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([personal profile] siderea Oct. 17th, 2017 11:57 pm)
It was just brought to my attention that per the date traditionally held to be the one on which Luther nailed the 95 Theses to a church door, this Hallowe'en is the 500th anniversary of the start of the Protestant Reformation.
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([syndicated profile] epod_feed Oct. 17th, 2017 03:01 am)

Yellowstone_Nocni_Pano3_Airglow_1500px (1)

Photographer: Petr Horálek 

Summary Author: Petr Horálek 



Just five days after the Great American Total Solar Eclipse, I was witness to another spectacular astronomical phenomenon. While returning from viewing this eclipse I decided to take a photo of the night sky from Yellowstone National Park and specifically from Grand Prismatic Spring. The Milky Way, at far right, was breathtaking, but what really surprised me were the intense bands of airglow that appeared high over the colorful hot springs. Because the sky was so dark, the airglow was actually visible with the naked eye. Note that the spring itself is the azure colored oval in the mid-ground at right center -- it's responsible for the fog layer (steam fog) lying just above it. Panorama taken on August 26, 2017.

 
Photo Details: Canon 6D IR Baader modified camera; Samyang 24 mm lens; f2.8, ISO 1000, 28 shots, each with a 15 second exposure; camera mounted on tripod. 

 Guatamala_Panorama1 2048 EPOD (2)

Photographer: Cesar Cantu
Summary Author: Cesar Cantu

Featured above are the volcanoes Agua, at left, and Acatenango at right. Behind Acatenango is  Volcán Fuego. In his compendium of the history of Guatemala City, Domingo Juarros states that the population was unable to prosper because of a formidable torrent of water from Agua (the Volcano of Water) on September 11, 1541. "The torrent brought with it great rocks that destroyed part of the buildings and mistreated the rest."

A second city of Guatemala was founded, today called Antigua, but in 1737 during the prelude to eruptions of Fuego (the Volcano of Fire), strong earthquakes caused significant damage, which again forced the relocation of Guatemala City to its current location. Photo taken from hillside in San Cristóbal, just west of Guatemala City, on July 30, 2017.

Photo Details:  Camera Model: Canon EOS 6D; Lens: EF16-35mm f/2.8L II USM; Focal Length: 35mm; Aperture: ƒ/10.0; Exposure Time: 0.0025 s (1/400); ISO equiv: 100; Software: Adobe Photoshop CS6 (Windows). 
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([personal profile] pauamma posting in [site community profile] dw_dev Oct. 15th, 2017 11:24 pm)
It's time for another question thread!

The rules:

- You may ask any dev-related question you have in a comment. (It doesn't even need to be about Dreamwidth, although if it involves a language/library/framework/database Dreamwidth doesn't use, you will probably get answers pointing that out and suggesting a better place to ask.)
- You may also answer any question, using the guidelines given in To Answer, Or Not To Answer and in this comment thread.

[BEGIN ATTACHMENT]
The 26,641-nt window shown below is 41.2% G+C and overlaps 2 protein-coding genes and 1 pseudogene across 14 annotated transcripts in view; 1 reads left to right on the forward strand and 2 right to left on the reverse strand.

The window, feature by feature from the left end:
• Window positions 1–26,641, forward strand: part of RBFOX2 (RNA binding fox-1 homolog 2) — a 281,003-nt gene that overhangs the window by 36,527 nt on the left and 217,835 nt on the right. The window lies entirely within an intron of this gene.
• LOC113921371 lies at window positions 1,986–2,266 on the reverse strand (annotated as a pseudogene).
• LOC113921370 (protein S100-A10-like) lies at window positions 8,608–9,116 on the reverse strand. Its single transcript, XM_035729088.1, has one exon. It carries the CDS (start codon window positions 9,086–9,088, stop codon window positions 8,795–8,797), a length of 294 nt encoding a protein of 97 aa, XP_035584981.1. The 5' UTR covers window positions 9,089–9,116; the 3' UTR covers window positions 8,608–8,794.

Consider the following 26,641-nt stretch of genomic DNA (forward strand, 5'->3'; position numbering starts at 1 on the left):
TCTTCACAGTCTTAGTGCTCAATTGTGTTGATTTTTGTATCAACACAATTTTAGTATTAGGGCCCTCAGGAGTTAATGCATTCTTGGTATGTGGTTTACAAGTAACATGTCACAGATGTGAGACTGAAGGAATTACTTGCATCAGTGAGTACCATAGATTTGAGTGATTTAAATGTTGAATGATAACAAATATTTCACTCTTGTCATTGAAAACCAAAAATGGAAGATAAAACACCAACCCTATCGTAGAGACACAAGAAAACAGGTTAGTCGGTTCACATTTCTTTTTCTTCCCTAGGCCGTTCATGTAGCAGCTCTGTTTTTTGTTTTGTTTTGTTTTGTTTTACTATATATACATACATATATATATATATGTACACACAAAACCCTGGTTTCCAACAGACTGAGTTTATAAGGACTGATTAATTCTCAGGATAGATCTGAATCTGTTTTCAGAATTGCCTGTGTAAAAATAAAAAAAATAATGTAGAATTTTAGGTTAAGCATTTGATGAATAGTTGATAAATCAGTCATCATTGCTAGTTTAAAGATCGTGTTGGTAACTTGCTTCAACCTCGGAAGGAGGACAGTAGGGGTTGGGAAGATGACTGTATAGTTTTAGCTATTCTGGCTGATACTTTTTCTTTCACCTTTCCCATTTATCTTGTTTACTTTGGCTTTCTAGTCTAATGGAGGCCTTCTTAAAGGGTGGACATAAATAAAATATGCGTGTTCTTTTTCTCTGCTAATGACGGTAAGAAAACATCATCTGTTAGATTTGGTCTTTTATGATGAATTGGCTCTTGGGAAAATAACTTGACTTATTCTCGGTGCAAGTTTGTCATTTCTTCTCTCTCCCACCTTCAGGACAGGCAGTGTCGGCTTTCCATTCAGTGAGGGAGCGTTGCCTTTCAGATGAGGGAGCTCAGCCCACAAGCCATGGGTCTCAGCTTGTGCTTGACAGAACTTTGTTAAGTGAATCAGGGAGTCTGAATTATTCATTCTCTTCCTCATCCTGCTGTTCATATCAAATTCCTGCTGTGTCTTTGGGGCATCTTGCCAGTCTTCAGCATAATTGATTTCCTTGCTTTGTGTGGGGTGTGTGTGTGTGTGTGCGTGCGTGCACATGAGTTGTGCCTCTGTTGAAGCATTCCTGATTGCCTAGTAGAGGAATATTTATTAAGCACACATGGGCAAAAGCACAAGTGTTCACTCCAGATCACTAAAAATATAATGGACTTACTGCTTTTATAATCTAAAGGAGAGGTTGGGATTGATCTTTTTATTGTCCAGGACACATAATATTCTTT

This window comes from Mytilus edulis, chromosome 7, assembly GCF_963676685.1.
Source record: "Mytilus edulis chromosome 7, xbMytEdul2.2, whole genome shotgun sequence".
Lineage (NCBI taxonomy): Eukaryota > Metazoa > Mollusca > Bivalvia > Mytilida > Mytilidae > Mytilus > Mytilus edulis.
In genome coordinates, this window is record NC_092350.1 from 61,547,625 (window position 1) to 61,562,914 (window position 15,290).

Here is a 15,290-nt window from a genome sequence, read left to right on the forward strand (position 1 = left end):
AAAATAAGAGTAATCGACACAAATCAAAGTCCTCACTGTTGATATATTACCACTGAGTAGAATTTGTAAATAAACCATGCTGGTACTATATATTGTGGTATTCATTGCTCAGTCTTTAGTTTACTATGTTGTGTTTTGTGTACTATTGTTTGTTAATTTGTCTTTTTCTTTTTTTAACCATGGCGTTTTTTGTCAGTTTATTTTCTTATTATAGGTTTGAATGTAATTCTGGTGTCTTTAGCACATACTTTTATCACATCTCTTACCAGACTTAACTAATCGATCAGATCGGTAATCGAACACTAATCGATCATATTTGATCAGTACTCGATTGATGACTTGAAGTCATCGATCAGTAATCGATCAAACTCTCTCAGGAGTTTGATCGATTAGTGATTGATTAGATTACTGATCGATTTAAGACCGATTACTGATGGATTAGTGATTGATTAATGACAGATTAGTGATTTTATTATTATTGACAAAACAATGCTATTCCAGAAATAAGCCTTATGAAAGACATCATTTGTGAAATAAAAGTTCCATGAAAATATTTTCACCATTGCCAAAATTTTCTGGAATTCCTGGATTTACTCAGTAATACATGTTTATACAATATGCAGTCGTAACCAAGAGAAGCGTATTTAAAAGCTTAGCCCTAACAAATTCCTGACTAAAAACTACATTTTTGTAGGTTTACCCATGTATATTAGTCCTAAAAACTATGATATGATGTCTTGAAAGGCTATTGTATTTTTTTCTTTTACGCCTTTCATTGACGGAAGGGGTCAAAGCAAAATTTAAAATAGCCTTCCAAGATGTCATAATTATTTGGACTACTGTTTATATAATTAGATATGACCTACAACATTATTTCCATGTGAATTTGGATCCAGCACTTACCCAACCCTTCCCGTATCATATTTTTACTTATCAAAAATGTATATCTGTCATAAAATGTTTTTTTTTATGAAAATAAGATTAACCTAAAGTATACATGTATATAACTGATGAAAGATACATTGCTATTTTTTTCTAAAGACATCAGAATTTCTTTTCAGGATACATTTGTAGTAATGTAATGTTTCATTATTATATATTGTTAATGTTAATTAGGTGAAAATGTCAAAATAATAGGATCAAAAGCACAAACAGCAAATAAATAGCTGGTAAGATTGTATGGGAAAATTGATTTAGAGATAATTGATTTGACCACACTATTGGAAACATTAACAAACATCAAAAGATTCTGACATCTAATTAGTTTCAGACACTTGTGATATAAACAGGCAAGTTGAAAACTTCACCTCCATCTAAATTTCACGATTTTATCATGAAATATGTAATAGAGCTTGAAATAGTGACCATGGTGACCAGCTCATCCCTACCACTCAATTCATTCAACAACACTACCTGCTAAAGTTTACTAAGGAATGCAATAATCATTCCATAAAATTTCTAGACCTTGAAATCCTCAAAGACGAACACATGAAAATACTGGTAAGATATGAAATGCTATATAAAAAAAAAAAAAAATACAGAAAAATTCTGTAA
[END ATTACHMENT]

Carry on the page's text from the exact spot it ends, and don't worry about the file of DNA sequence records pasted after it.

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([syndicated profile] epod_feed Oct. 15th, 2017 03:01 am)

Jf42-copy

Each Sunday we present a notable item from our archives. This EPOD was originally published October 11, 2002.

Provided by: Pam Parker

Summary author: Pam Parker

The gorge of Samaria on the island of Crete, said to be the second longest in Europe after the Gorges du Verdon in southern France, is about 16 km long, starting at an altitude of 1,250 meters and descending to the Mediterranean Sea. The gorge extends from the White Mountains of western Crete to the southern coast. Its narrowest portion, referred to as the iron gate, was an imposing barrier to invading armies. For scale, note the size of the hikers at the bottom of the iron gate.

The gorge was created during the Quaternary Period by a combination of erosional and tectonic processes. Most all of the rock formations in the Samaria Gorge area consist of dolomite. It is now one of the last remaining shelters of the mountain goat of Crete, known as the kri-kri. In addition, it is home to dittany (scientific name Origanum dictamus or Dictamus creticus), a Cretan endemic plant reputed to have therapeutic properties in healing wounds. [Revised September 2017]

Related Links:





In selecting this picture I became completely distracted by trying to figure out what Daphne Ashbrook (the actress who played Grace in the Dr Who TV Movie) is standing in front of. I mean, the TARDIS obv., but what is that thing on top of it? It can't be an actual TARDIS prop (because of the thing, unless there's some Big Finish publicity which involved a thing on top of a Tardis) which makes me think it must be a genuine Police Box. But I'm fairly sure this photo was taken some time in 2004 and I'm also fairly sure there weren't any police boxes still around in 2004 (outside Glasgow, where they don't look like that anyway). So I'm guessing maybe this is a genuine police box that some Who fan managed to get hold of?